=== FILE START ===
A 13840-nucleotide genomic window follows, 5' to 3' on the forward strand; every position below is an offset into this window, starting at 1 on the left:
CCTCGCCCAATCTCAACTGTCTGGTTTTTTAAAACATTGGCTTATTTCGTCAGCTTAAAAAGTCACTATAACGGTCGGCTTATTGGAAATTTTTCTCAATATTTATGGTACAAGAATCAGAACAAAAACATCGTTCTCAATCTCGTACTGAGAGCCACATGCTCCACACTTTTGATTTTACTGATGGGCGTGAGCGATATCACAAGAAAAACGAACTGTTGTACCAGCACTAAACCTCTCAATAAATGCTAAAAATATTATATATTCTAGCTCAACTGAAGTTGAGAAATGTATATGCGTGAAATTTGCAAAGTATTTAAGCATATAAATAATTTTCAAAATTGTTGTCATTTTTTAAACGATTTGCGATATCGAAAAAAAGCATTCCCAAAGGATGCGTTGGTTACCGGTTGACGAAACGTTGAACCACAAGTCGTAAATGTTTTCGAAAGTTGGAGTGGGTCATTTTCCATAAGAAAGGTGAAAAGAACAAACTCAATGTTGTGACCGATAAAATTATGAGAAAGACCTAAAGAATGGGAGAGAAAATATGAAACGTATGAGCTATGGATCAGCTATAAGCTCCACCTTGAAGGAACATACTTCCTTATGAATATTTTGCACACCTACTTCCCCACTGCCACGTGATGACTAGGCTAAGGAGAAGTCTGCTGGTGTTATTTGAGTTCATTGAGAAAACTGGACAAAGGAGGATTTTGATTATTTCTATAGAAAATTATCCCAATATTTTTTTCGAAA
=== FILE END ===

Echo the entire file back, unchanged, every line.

A 13840-nucleotide genomic window follows, 5' to 3' on the forward strand; every position below is an offset into this window, starting at 1 on the left:
CCTCGCCCAATCTCAACTGTCTGGTTTTTTAAAACATTGGCTTATTTCGTCAGCTTAAAAAGTCACTATAACGGTCGGCTTATTGGAAATTTTTCTCAATATTTATGGTACAAGAATCAGAACAAAAACATCGTTCTCAATCTCGTACTGAGAGCCACATGCTCCACACTTTTGATTTTACTGATGGGCGTGAGCGATATCACAAGAAAAACGAACTGTTGTACCAGCACTAAACCTCTCAATAAATGCTAAAAATATTATATATTCTAGCTCAACTGAAGTTGAGAAATGTATATGCGTGAAATTTGCAAAGTATTTAAGCATATAAATAATTTTCAAAATTGTTGTCATTTTTTAAACGATTTGCGATATCGAAAAAAAGCATTCCCAAAGGATGCGTTGGTTACCGGTTGACGAAACGTTGAACCACAAGTCGTAAATGTTTTCGAAAGTTGGAGTGGGTCATTTTCCATAAGAAAGGTGAAAAGAACAAACTCAATGTTGTGACCGATAAAATTATGAGAAAGACCTAAAGAATGGGAGAGAAAATATGAAACGTATGAGCTATGGATCAGCTATAAGCTCCACCTTGAAGGAACATACTTCCTTATGAATATTTTGCACACCTACTTCCCCACTGCCACGTGATGACTAGGCTAAGGAGAAGTCTGCTGGTGTTATTTGAGTTCATTGAGAAAACTGGACAAAGGAGGATTTTGATTATTTCTATAGAAAATTATCCCAATATTTTTTTCGAAA